Symbolic culture

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Symbolic culture is the ability to learn and transmit behavioural traditions from one generation to the next by the invention of things that exist entirely in the symbolic realm. Symbolic culture is usually conceived as the cultural realm constructed and inhabited uniquely by Homo sapiens and is differentiated from ordinary culture, which many other animals possess. Symbolic culture is studied by archaeologists,[1][2][3] social anthropologists[4][5] and sociologists.[6] Recently, however, some evidence of a Neanderthal origin of symbolic culture has emerged [7][8].

Examples are concepts such as good and evil, mythical inventions such as gods and underworlds, and social constructs such as promises and football games.[9] Symbolic culture is a domain of objective facts whose existence depends, paradoxically, on collective belief. A currency system, for example, exists only for as long as people continue to have faith in it. When confidence in monetary facts collapses, the facts themselves suddenly disappear. Much the same applies to citizenship, government, marriage and many other things that people in our own culture consider to be 'real'. The concept of symbolic culture draws from semiotics, and emphasises the way in which distinctively human culture is mediated through signs and concepts. The symbolic aspect of distinctively human culture has been emphasised in sociology by Emile Durkheim, Claude Lévi-Strauss, Clifford Geertz and many others.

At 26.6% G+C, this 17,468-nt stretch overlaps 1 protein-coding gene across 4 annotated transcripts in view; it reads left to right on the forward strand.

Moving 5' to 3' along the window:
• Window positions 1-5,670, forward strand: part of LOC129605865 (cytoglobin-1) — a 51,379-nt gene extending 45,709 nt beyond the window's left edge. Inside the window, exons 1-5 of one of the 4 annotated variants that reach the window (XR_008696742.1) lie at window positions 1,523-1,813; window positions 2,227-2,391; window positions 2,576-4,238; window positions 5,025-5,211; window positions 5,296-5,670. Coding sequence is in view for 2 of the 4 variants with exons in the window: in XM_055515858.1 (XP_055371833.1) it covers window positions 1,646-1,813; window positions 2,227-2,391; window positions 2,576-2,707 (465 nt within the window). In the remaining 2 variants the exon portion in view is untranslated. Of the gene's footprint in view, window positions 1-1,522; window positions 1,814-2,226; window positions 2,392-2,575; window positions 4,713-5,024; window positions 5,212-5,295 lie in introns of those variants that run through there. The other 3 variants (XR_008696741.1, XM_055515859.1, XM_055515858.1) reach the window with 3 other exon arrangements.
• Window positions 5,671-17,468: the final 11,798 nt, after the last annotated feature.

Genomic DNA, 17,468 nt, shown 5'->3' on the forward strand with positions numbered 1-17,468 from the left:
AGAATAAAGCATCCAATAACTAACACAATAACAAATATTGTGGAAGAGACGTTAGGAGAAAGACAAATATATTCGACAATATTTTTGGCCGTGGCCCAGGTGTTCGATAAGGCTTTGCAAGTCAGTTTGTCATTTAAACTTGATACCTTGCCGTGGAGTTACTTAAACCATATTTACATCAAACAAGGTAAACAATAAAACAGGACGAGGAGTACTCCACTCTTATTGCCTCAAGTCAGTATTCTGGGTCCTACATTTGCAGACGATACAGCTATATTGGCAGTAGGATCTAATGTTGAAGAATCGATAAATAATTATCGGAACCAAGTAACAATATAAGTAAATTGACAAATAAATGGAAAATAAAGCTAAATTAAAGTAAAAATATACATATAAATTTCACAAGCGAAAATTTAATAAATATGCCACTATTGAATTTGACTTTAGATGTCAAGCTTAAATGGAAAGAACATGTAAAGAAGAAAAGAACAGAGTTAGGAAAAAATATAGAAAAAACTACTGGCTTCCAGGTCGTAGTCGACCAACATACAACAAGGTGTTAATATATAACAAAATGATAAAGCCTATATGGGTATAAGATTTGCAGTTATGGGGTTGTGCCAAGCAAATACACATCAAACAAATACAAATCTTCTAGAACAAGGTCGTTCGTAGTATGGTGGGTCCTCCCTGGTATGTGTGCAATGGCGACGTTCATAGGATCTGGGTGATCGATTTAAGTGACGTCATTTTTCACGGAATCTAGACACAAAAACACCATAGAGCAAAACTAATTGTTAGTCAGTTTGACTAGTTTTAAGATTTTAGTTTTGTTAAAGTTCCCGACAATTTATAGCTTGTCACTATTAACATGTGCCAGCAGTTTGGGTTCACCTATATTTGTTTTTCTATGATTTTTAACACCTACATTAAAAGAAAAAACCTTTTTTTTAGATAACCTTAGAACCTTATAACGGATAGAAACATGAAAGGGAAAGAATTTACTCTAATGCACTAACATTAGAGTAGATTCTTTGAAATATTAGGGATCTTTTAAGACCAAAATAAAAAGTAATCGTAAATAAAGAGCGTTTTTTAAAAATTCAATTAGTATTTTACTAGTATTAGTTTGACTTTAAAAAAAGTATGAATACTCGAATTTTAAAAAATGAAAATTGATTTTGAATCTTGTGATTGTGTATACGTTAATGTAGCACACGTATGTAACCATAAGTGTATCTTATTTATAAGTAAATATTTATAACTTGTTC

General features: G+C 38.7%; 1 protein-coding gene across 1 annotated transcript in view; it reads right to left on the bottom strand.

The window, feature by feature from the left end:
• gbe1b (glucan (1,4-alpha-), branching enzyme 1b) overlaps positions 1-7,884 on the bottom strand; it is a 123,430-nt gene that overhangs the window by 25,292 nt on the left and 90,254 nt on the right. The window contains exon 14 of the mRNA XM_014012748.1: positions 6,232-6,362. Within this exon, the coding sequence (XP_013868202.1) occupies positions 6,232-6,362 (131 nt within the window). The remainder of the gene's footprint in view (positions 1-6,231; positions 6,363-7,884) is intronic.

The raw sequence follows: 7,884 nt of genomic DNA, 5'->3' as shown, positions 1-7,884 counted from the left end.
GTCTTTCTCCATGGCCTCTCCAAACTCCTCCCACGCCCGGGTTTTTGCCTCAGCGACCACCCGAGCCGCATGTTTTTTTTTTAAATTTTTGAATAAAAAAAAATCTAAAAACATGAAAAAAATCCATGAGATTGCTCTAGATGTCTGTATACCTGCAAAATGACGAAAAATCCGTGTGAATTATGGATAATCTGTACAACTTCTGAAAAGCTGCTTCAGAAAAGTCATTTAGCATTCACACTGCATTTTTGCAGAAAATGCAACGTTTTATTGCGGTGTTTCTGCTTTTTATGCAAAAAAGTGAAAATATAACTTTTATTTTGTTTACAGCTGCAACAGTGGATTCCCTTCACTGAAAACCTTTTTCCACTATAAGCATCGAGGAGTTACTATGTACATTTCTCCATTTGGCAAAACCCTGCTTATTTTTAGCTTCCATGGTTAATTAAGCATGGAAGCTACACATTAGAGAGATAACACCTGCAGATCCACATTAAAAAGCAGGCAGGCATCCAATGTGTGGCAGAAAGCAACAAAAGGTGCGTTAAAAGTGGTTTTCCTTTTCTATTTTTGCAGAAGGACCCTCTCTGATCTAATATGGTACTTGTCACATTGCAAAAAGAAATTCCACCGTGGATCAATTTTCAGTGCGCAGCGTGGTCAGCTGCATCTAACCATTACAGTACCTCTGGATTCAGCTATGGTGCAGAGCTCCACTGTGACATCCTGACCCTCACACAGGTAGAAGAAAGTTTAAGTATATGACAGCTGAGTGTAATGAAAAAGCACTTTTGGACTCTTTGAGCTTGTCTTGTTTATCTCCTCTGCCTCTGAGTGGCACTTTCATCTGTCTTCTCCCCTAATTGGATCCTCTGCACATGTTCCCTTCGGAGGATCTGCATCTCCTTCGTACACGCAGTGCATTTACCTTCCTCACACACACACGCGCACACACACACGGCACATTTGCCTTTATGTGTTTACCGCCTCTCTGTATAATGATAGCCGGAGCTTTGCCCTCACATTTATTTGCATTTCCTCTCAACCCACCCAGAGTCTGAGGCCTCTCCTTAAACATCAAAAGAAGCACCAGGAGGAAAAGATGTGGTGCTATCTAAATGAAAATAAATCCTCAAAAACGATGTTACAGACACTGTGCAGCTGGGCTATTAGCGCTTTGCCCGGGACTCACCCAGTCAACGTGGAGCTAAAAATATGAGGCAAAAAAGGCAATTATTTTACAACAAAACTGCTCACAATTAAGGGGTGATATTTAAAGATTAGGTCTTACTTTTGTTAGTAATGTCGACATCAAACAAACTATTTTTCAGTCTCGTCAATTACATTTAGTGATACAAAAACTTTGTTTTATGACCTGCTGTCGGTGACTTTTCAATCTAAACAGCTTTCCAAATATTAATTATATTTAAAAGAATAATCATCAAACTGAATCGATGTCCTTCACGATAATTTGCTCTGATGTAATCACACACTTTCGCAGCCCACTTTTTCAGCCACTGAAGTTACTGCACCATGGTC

Evolutionary emergence[edit]

From a Darwinian standpoint, symbolic culture has proved hard to explain. One difficulty is that the concept itself often seems unsettling and philosophically unacceptable to natural scientists. Modern science became established in opposition to the idea that culturally accepted fictions can be equated with facts. Yet the concept of symbolic culture requires us to grasp just that paradoxical possibility. Long before the late twentieth century invention of the Internet, evolution allowed humans to flit between two realms, reality on the one hand, virtual reality on the other. Symbolic culture is an environment of virtual entities lacking counterparts in the real world.